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5 hours ago, CPcavedweller said:

It does work at the college level. App, from what I can tell (and I watch a lot of G5 and P5 football), has been the primary school utilizing speed over size in the first two levels of the defense. That is done mostly out of necessity but it has worked since they moved from FCS to FBS. However, now that the staff and that defense is going to Louisville, you are going to see the true ratio of defensive weight to offensive weight in the trenches grow closer while outside linebackers likely still remain small-ish to allow for coverage ability. If it works as well at Louisville within 3 years (transition periods tend to take time, particularly with how poor Petrino was with roster building) as it did at App, I'd expect popularity to increase. 

Because of where it's coming from I expect you may see it within 6 to 8 seasons, if at all. It worked at App against Georgia and Tennessee. This season they will be running the same defensive style with new coaching and have opportunities against UNC and USC so we will see how that goes. Georgia Southern and Georgia State run the same defense now with the same style of player so we will see how the Nate Woody Tree ( one season at Georgia Tech because Paul Johnson retired, the defense takes at least two seasons to develop when changing from 4-3 to 3-4) develops.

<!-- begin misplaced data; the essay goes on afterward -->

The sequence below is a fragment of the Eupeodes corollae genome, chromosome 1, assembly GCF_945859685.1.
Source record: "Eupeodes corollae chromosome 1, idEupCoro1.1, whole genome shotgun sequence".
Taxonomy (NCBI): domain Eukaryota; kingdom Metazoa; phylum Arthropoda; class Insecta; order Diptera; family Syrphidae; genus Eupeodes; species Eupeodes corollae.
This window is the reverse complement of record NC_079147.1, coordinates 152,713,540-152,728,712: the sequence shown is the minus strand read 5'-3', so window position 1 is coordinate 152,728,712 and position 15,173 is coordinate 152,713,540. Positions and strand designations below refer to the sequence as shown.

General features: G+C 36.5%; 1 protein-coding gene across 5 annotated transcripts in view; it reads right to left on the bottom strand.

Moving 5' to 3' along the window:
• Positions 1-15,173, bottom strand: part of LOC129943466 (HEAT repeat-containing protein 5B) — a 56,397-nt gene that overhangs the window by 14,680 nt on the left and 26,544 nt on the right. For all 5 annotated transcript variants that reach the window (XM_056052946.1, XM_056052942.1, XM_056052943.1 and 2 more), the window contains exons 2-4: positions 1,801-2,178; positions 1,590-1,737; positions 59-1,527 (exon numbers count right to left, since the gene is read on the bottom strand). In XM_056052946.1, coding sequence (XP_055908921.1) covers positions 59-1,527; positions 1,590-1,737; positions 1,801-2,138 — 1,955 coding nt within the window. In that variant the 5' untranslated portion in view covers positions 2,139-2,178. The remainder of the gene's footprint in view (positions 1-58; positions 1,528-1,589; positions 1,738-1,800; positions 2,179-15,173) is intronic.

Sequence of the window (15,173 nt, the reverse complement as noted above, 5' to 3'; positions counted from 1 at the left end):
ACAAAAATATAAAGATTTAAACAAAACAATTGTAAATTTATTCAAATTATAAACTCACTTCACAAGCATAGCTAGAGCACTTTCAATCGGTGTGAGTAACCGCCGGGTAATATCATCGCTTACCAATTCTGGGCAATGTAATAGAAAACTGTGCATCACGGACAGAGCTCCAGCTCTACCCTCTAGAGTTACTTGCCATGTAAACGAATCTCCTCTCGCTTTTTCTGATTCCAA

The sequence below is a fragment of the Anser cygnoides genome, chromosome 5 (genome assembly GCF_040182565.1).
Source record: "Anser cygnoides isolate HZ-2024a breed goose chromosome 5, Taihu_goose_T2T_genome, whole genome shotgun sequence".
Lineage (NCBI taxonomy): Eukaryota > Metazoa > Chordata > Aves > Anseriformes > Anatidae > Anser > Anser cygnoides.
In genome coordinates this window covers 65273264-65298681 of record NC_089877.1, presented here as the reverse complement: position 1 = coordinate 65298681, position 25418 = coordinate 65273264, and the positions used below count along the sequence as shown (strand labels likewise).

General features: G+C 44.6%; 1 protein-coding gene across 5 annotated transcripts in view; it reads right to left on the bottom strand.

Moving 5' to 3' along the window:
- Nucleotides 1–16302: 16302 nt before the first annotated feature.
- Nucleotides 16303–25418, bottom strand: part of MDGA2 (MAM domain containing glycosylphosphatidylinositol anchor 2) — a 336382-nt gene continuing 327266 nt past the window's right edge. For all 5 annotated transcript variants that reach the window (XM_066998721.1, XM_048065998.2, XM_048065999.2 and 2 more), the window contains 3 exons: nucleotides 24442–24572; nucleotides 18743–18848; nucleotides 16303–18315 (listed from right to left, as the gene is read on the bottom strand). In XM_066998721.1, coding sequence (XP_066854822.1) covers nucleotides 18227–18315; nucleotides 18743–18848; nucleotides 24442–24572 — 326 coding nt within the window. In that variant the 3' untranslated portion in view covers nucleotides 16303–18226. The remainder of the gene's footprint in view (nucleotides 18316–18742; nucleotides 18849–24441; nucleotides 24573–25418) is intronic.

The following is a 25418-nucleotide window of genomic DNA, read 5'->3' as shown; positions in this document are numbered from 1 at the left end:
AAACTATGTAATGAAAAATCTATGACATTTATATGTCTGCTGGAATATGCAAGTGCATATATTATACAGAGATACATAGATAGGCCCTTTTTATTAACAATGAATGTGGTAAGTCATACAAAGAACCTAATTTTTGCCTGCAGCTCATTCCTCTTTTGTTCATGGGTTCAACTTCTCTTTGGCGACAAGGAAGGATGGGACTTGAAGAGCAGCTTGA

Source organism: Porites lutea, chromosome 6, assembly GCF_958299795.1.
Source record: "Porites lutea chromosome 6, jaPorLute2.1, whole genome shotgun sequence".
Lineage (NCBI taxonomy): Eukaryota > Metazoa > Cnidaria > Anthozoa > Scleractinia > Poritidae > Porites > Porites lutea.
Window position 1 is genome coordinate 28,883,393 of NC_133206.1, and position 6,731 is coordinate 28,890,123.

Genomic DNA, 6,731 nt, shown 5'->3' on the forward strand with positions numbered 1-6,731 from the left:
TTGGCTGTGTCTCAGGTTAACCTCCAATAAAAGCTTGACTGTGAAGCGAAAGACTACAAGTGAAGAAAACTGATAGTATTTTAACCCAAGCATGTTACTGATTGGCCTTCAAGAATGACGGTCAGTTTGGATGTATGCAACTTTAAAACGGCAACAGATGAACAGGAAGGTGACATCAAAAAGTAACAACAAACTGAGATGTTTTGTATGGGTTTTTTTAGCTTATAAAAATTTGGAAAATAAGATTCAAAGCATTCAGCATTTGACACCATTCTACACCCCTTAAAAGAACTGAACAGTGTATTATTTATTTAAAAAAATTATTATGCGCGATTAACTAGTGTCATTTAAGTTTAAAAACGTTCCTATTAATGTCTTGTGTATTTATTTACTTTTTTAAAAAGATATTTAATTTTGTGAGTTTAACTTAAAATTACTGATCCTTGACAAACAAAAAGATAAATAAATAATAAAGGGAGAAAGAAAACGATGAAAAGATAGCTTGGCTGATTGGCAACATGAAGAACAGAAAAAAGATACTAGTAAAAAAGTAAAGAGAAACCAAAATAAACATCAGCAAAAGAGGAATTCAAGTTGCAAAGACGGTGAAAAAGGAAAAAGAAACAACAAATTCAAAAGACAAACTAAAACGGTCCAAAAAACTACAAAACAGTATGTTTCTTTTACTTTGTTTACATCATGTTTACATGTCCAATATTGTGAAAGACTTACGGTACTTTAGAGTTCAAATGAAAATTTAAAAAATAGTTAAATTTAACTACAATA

Lots of text and you missed the point. It hasn't worked in the NFL due to differences in the college and pro game in terms of players and technique. 

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On 4/4/2019 at 7:03 AM, Panthero said: